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CRKT's "3CR13" steel in the MAK-1

Discussion in 'General Knife Discussion' started by biogon, Feb 22, 2007.

  1. biogon

    biogon

    Jan 2, 2002
    I LOVE mcgoo's (james mcgowan's) work.

    I am going to go down to the store to get a MAK-1 tomorrow to throw in my bag.

    That being said... what is "3CR13" steel? I google'd it, and in the middle of all the Chinese, it seems to basically be 420J2.

    Yesno?

    I don't mind it in what will amount to be an emergency scraper/prybar.

    -j
     
  2. knarfeng

    knarfeng senex morosus moderator Staff Member Super Mod Moderator

    Jul 30, 2006
    http://www.daido.co.jp/english/products/tool/tool.html
    Then find 3CR13 in the table. It says that their name for it is S-STAR and that they consider it a "plastic mold steel". Then click on their link to the chemical compositions of plastic mold steels. You will find this composition.

    C ____0.35
    Mn ___0.8
    Ni ____0.5
    Cr ___13.5
    Mo_____0.6

    So it has more carbon than 420J2, but not as much as 420HC. With the nickel in there it ought to be pretty tough. But I don't think the edge retention will be all that great.
     
  3. biogon

    biogon

    Jan 2, 2002
    Interesting.

    Thank you for the link and info.

    "Plastic mold steel"? So... its strengths are the ability to take a high mirror finish and corrosion resistance.

    Heh, I guess it's not VG10 or S30V, eh? ;)

    -j
     
  4. mcgoo7

    mcgoo7

    187
    Jan 25, 2004
    Hi Jon;
    CRKT said it is a modified 420 or 440a , but was rockwelled at 57 , but from my testing (chopping and pounding and chin ups) I was very happy with its' performance. After chopping on the nail head and abusing the edge it only rolled with no chips and sharped right back up with a diamond rod. For the MAK-1s' intended purpose edge retention is less of a factor than durability and rust resistance.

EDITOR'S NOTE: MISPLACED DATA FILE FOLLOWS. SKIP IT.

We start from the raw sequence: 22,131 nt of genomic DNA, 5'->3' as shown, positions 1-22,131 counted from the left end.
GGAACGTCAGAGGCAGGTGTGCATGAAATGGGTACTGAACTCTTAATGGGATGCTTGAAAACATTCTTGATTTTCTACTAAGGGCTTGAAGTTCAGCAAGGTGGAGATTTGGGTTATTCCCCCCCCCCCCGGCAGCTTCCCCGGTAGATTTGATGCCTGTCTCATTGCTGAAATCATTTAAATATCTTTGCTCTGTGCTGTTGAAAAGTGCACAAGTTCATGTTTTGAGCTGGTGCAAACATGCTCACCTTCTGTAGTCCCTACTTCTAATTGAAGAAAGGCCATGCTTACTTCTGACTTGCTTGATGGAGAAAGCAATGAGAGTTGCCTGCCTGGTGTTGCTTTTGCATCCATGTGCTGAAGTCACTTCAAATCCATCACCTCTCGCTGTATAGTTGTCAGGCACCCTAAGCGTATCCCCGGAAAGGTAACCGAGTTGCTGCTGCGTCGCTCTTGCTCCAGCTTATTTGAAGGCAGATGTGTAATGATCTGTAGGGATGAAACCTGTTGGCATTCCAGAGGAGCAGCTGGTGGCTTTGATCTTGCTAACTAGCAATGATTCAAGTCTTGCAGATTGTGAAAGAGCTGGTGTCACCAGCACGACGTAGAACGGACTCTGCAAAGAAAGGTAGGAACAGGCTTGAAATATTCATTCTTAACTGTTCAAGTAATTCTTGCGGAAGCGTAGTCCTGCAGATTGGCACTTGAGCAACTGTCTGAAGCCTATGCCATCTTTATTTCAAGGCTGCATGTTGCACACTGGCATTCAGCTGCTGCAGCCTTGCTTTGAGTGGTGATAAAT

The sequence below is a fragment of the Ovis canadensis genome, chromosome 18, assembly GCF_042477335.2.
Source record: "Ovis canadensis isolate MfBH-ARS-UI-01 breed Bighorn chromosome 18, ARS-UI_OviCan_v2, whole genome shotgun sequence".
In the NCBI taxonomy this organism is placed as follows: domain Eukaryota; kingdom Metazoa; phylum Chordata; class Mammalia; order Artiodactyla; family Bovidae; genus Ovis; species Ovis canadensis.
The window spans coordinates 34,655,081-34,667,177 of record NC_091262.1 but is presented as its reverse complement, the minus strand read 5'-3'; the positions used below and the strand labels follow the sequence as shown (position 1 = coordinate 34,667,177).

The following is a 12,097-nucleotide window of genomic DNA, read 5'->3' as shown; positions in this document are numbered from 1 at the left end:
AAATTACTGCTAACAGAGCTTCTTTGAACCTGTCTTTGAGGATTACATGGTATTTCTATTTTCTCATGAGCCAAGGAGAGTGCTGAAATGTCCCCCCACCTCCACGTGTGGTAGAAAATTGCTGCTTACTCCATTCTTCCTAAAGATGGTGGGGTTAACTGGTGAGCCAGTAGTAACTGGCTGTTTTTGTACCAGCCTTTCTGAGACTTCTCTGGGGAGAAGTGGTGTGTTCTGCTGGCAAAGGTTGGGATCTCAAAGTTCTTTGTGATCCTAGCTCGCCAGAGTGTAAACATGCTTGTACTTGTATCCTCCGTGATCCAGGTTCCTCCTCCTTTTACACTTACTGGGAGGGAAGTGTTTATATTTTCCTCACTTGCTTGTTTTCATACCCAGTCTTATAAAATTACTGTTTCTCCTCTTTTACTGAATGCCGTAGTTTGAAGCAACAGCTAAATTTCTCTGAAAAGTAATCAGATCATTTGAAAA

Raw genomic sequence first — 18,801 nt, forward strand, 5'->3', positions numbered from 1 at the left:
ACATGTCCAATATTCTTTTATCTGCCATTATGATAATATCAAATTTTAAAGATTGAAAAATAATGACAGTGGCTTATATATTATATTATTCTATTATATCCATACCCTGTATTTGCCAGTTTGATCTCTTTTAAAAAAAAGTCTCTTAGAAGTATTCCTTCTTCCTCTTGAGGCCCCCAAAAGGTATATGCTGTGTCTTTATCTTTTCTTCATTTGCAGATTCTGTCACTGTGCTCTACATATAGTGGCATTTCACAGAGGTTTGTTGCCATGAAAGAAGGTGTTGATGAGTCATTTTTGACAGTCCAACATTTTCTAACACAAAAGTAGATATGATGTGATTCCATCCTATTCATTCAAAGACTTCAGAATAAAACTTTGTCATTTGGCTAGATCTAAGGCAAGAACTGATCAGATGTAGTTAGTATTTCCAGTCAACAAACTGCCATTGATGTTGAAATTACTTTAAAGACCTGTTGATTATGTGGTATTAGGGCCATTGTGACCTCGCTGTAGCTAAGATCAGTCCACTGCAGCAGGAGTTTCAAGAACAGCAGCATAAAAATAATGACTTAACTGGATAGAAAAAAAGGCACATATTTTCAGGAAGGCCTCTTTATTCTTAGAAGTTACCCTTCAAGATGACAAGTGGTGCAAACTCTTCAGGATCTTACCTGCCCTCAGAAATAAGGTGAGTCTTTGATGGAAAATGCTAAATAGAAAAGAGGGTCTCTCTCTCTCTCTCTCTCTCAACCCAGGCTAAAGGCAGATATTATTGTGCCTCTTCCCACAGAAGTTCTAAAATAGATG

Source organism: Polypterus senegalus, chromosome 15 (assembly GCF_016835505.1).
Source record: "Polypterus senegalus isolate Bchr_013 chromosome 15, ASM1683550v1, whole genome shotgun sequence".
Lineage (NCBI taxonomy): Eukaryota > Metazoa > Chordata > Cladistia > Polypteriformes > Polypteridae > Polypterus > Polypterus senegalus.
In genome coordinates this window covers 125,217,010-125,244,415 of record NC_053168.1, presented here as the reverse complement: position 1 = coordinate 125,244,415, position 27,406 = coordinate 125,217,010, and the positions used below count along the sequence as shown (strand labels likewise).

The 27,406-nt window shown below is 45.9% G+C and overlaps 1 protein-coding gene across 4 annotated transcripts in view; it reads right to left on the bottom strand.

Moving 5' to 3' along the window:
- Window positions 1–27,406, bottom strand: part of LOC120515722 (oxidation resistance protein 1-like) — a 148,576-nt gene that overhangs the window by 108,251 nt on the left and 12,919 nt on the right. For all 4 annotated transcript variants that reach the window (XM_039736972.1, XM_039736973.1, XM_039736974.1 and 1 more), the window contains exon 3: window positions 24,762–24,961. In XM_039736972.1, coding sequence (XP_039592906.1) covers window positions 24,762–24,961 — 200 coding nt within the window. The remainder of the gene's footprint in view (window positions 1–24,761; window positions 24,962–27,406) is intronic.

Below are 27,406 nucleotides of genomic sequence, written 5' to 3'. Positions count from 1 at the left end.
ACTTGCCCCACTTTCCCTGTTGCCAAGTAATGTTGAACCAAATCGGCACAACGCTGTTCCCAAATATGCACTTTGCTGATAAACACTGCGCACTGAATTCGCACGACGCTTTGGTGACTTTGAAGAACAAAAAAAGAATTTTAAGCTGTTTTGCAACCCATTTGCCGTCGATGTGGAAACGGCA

Thanks for picking one up an keep me posted on you experiences.

    James
     
  5. biogon

    biogon

    Jan 2, 2002
    James,

    *nod* I'm glad to use 420MOD if it's anything like Buck's -- I have an old Nighthawk and it's been just great. It's sturdy, doesn't chip out when I do unspeakable things to it, and (as a bonus) it's super easy to sharpen.

    Thanks for the info!

    -j
     
  6. knarfeng

    knarfeng senex morosus moderator Staff Member Super Mod Moderator

    Jul 30, 2006
    Buck uses 420HC.
    This is 420 mod.

    440A has 0.7% Carbon
    420HC has 0.45% Carbon
    420 mod has 0.35% Carbon
    420J has 0.15%

    Edge holding typically increases with increasing Carbon %, although other factors such as heat treat and Chromium content also make a difference.
     
  7. Unsub

    Unsub

    Nov 23, 2006
    It is great for things like the Mak but I don't like it in knives.
     
  8. biogon

    biogon

    Jan 2, 2002
    Hmm.... I see. I was confused, yeah... thanks for the info, knarfeng.

    Well, it's good thing I'll be using it for scraping and prying, and relying on the steel to not shatter or chip, and not on its edgeholding! ;)

    -j
     
  9. knarfeng

    knarfeng senex morosus moderator Staff Member Super Mod Moderator

    Jul 30, 2006
    It looks like a great steel for that use.
     
  10. Chips47

    Chips47

    3
    Dec 21, 2014
    What about in a Tomahawk Like the one by Kershaw? Do you guys think it's a good buy, money aside?
     
  11. Captain O

    Captain O Banned BANNED

    Apr 14, 2015
    I bought a Schrade Jackmaster Barlow (#278) manufactured with 3Cr13 steel. (The site that sold it said so and I believe them). The $7.17 knife is holding up under use incurred by a lady that has no knowledge of how to maintain a pocket knife. I have already sharpened it once within the first week she had it. It seems to dull rather quickly, but probably won't be corroding anytime soon. It isn't "falling apart"... yet. We'll see how long it lasts under her rather abusive hand.

    I think that the Tomahawk by Kershaw may bear up under high-impact use, as the thick bit will likely be less brittle than an extremely high-carbon blade (1095). 1070 carbon steel seems like a better steel because it will likely hold an edge longer than the lower-carbon counterpart. Evidently Kershaw is taking the time to make certain that their 3Cr13 steel gets better heat treatment than those of other manufacturers.

    Sadly, I have no experience with 3Cr13 steel in a hatchet/tomahawk configuration, so I can't say anything with certainty.
     

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